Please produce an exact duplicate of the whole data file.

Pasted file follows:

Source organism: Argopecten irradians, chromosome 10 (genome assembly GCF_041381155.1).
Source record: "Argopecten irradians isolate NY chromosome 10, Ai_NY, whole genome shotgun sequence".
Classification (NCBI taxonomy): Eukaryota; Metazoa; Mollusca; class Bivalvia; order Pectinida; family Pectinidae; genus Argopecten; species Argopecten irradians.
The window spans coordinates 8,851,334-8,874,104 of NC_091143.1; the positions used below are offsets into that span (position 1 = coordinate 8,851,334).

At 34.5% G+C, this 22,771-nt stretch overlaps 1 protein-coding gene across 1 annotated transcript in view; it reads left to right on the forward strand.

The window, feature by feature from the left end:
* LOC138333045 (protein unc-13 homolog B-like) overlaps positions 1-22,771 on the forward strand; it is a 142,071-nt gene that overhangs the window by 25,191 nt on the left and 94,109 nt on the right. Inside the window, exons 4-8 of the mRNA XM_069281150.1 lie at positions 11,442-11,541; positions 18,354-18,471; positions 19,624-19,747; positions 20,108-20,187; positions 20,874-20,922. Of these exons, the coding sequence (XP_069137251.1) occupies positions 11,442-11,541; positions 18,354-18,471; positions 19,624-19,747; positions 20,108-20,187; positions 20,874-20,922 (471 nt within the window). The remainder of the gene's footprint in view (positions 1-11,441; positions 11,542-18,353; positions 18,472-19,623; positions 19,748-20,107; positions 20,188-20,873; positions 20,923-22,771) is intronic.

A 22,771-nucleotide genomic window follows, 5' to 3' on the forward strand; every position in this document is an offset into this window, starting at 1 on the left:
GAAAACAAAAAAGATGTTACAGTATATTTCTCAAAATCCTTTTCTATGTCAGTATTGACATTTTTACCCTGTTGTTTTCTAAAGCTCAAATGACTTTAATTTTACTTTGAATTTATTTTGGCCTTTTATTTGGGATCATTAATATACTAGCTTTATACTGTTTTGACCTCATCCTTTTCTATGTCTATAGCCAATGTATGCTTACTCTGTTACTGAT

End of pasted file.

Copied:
Source organism: Argopecten irradians, chromosome 10 (genome assembly GCF_041381155.1).
Source record: "Argopecten irradians isolate NY chromosome 10, Ai_NY, whole genome shotgun sequence".
Classification (NCBI taxonomy): Eukaryota; Metazoa; Mollusca; class Bivalvia; order Pectinida; family Pectinidae; genus Argopecten; species Argopecten irradians.
The window spans coordinates 8,851,334-8,874,104 of NC_091143.1; the positions used below are offsets into that span (position 1 = coordinate 8,851,334).

At 34.5% G+C, this 22,771-nt stretch overlaps 1 protein-coding gene across 1 annotated transcript in view; it reads left to right on the forward strand.

The window, feature by feature from the left end:
* LOC138333045 (protein unc-13 homolog B-like) overlaps positions 1-22,771 on the forward strand; it is a 142,071-nt gene that overhangs the window by 25,191 nt on the left and 94,109 nt on the right. Inside the window, exons 4-8 of the mRNA XM_069281150.1 lie at positions 11,442-11,541; positions 18,354-18,471; positions 19,624-19,747; positions 20,108-20,187; positions 20,874-20,922. Of these exons, the coding sequence (XP_069137251.1) occupies positions 11,442-11,541; positions 18,354-18,471; positions 19,624-19,747; positions 20,108-20,187; positions 20,874-20,922 (471 nt within the window). The remainder of the gene's footprint in view (positions 1-11,441; positions 11,542-18,353; positions 18,472-19,623; positions 19,748-20,107; positions 20,188-20,873; positions 20,923-22,771) is intronic.

A 22,771-nucleotide genomic window follows, 5' to 3' on the forward strand; every position in this document is an offset into this window, starting at 1 on the left:
GAAAACAAAAAAGATGTTACAGTATATTTCTCAAAATCCTTTTCTATGTCAGTATTGACATTTTTACCCTGTTGTTTTCTAAAGCTCAAATGACTTTAATTTTACTTTGAATTTATTTTGGCCTTTTATTTGGGATCATTAATATACTAGCTTTATACTGTTTTGACCTCATCCTTTTCTATGTCTATAGCCAATGTATGCTTACTCTGTTACTGAT